The New Ambassadors of Science

WEEK IN REVIEW / by Evan Lerner /

Francis Collins and Regina Benjamin are tapped, SpaceX races NASA into orbit, a Pew Poll on the public perception of science, and Microsoft releases Feynman lectures.

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Illustration: Joe Kloc

President Obama announced two long-awaited appointees this week, tapping Regina Benjamin as his surgeon general and Francis Collins as the head of the NIH. Benjamin’s appointment is notable in that she’s filling a spot left essentially vacant for almost three years, leading some to question what exactly the job entails other than writing in increasingly large fonts on the sides of cigarette boxes. But with an uphill battle ahead of President Obama in his quest to reform American health care, having an able ambassador of public health who’s been alternatively called “woman of the year” (by CBS and People magazine) and a “genius” (by the MacArthur Foundation) can only help.

This ambassadorial aspect makes Collins the more interesting—and controversial—appointment. The head of the Human Genome Project has proven his big-science chops (even if he did take silver in the race with Craig Venter), but he’s also proven his big-religion chops with his books, public pronouncements, and his newly minted BioLogos Foundation, which “represents the harmony of science and faith.”

Collins’ exemplary record when it comes to working as an administrator should make his relationship to God as relevant as his relationship to folksy Sinatra parodies about the rigors of academia. But in visiting his new website, one can’t help but be struck by the Jesus fish hanging over the foundation’s logo or quotes such as, “Miracles are possible from the perspective of a believer given that God is the creator and sustainer of all physical laws and has the ability to suspend those laws.”

Scientists should support dialog on the intersection of science and religion, if only out of respect for the plurality of beliefs out there. But when the BioLogos Foundation’s language and staff bios represent nothing but evangelical Christianity, it’s hard to muster an ecumenical spirit. 

Which makes the ongoing blogwar/circular firing squad over Chris Mooney and Sheril Kirshenbaum’s new book, Unscientific America, all the more disappointing. The merits and demerits of a devoutly religious person running one of the nation’s chief scientific bodies is perfect fodder for a discussion of the book’s themes, but that debate has been mostly lost in a larger one over whether “New Atheists” are harming scientific literacy through their condescending attitudes towards believers. 

I reviewed Unscientific America for Seed and still feel their core argument is sound: science communicators should do more to consider their audiences’ idiosyncrasies when possible. But in light of this melee, I do wish I had been more critical of two aspects of the book.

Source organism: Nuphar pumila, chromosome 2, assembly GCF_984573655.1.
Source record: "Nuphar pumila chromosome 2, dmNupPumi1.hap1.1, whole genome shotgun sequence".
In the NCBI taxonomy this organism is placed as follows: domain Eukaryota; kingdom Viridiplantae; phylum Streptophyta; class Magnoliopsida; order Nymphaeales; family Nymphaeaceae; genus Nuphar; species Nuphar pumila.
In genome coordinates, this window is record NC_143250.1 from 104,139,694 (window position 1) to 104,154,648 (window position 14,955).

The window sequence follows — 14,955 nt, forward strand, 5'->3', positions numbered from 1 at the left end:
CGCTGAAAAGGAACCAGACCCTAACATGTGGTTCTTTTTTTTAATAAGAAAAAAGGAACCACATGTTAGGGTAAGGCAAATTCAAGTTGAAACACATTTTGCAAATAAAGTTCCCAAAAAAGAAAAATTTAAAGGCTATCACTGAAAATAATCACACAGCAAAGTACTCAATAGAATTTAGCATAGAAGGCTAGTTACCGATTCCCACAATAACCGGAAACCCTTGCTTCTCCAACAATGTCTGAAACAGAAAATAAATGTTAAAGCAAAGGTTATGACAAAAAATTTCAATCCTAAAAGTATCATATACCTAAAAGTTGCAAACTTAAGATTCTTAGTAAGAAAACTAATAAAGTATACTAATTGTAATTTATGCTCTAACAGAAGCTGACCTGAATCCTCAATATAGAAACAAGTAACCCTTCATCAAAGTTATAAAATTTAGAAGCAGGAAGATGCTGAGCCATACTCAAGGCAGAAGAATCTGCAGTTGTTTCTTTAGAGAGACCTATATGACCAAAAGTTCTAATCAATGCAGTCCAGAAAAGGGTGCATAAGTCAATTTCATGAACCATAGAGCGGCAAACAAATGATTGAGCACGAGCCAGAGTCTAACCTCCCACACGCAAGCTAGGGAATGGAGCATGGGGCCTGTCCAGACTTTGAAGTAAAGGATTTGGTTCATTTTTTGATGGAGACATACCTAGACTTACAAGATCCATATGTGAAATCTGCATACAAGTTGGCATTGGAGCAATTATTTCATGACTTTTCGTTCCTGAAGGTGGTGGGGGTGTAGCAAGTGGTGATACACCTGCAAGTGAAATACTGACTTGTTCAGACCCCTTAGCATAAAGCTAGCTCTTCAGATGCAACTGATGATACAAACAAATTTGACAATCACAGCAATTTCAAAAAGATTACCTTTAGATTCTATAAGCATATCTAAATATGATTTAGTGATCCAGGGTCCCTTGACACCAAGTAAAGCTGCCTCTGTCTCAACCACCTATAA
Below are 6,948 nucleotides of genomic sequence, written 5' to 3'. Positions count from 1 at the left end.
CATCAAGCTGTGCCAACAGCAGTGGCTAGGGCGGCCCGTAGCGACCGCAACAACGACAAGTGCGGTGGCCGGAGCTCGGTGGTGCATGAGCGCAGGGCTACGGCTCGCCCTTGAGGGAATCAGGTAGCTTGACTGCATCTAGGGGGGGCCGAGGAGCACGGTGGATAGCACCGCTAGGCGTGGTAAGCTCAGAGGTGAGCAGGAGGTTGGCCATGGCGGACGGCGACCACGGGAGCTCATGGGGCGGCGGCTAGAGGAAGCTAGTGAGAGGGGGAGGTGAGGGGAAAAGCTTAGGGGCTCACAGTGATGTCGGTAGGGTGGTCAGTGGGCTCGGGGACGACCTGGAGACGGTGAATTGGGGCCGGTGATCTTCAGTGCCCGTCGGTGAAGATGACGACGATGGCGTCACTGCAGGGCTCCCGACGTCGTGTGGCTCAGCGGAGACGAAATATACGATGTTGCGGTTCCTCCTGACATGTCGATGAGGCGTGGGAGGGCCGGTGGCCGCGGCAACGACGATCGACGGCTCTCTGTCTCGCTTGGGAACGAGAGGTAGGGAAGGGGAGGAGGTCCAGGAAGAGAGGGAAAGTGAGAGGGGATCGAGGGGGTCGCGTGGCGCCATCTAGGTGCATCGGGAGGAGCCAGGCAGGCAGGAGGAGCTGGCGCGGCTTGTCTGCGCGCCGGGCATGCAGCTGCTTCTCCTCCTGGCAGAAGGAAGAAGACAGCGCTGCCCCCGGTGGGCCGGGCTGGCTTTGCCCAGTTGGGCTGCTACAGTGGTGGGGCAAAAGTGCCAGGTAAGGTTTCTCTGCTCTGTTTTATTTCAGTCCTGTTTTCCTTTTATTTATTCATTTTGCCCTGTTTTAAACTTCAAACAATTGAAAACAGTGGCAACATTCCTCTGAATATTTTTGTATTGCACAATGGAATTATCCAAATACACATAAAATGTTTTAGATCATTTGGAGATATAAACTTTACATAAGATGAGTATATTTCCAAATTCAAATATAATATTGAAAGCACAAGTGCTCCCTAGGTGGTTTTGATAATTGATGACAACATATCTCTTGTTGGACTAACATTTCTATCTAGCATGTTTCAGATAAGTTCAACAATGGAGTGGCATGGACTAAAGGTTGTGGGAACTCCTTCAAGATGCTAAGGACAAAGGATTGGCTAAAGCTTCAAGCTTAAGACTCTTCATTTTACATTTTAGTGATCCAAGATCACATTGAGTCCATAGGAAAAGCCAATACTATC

First, if the authors’ strategy for conveying information to a hostile audience is accommodating those hostile beliefs, they fail their first test. The strident, accusatory tone of the sections dealing with PZ Myers and company—and the authors’ subsequent rebuttals to their rebuttals—clearly doesn’t predispose that part of their audience towards changing its tune. Perhaps this ongoing firestorm is a cleverly disguised object lesson of what happens when you are insufficiently accommodating?   

Second, for a book that is almost one-half footnotes, the authors often don’t show their work. If increasing scientific engagement from the public is good—issues like climate change become less politically fraught, there’s more willing to spend public funds on research, etc.—we need a better-than-anecdotal understanding of where the level of engagement is now and what the levers for changing it are. 

The Pew Research poll released at the end of last week is a mixed bag in this regard. Conducted with the help of AAAS, 84 percent of respondents had a “mostly positive” opinion of scientists, and 70 percent felt they “contributed a lot to the well being of society.” Only teachers and military members scored higher on that question (clergy members were on the lower half of the list with 40 percent). The data does suggest that Mooney and Kirshenbaum are on the right track: Most people do feel that science and religion are compatible. But those figures are hard to reconcile with the low acceptance rate of scientific findings on evolution (32 percent) or climate change (49 percent), or the fact that perceived conflicts with an individual’s religion did not strongly correlate with a lowered respect for science. For those who don’t see a conflict between their beliefs and scientific fact, is it because the former steamrolls the latter every time?

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